A few important questions you should ask every bartending service you hire will ensure that your party is legally operating, and your party is fully covered.
When you walk into a restaurant, there is an understanding that the business is operating under state and federal guidelines that protect both the guests and staff from unseen happenings. The state and governing bodies can easily oversee each business partially because the business is a established location.
You need to know.
Some mobile bars are bartenders offering services without proper business paperwork and insurance. You will have no coverage if you need it.
If anything should happen during your party, you will have no recourse if you have hired a company without proper business paperwork, insurances and legally vetted staff (not 1099).
Mobile Services Are Difficult to Oversee
Mobile bartenders will travel to your venue, home, park, backyard, anywhere you want them to host a bar service. Because it is a mobile business, it is difficult for the state/federal agencies to oversee legal compliance.
You’ll need to take responsibility and ask the right questions.
1- Workman’s Comp – In the state of Connecticut (not all states require this) you should make sure that the company you hire has Workman’s comp in place. This mandatory program pays medical costs and lost wages in the event of work-related injuries and illnesses. A homeowner can be sued if a contractor is hurt while on the homeowner’s property if a contractor does not have workers compensation for them self or any subcontractors they hire.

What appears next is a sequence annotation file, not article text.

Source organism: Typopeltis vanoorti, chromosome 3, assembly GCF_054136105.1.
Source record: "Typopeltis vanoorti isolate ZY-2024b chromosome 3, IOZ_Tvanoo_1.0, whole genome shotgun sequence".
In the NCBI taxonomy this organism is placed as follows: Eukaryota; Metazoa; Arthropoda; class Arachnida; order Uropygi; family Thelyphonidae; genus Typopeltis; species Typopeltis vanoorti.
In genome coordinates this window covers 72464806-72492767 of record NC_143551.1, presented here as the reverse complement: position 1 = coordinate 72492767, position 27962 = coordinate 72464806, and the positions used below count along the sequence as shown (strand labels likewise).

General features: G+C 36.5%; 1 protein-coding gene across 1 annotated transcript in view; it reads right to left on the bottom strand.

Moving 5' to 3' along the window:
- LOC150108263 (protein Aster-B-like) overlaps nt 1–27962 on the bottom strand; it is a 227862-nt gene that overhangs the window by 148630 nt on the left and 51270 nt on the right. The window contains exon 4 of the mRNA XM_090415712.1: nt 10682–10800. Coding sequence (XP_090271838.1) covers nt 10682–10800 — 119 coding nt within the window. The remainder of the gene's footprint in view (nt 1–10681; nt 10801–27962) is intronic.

2 – General Liability – A mobile bartending business isn’t legally required to carry general liability insurance to operate However, it is extremely risky to hire a mobile bar business that does not carry general liability insurance. What happens if you are dissatisfied with work or have even a minor issue? Insurance is essential, offering you a financial lifeline to recover costs if needed.
3 – Liquor Liability – covers the specific risks associated with serving alcohol to guests.
4 – Employees vs.1099 – you need to ask if the company you are hiring has employees or if they “hire” 1099 workers.
Workers cannot simply be designated as 1099 employees. 1099 must meet the legal criteria to qualify as an independent contractor. A true1099 must be an LLC and carry their own insurance which, 99.9 percent of the time, is not the case. So — Ask if the bar service provider you are hiring has employees vs.1099.
5- Under the Table – Ask the service you are hiring to provide proof of Employee status to ensure that YOU have full coverage for your party.
Mobile bars are all the trend in throwing a successful party! Just make sure the service you are hiring has your best interest to party!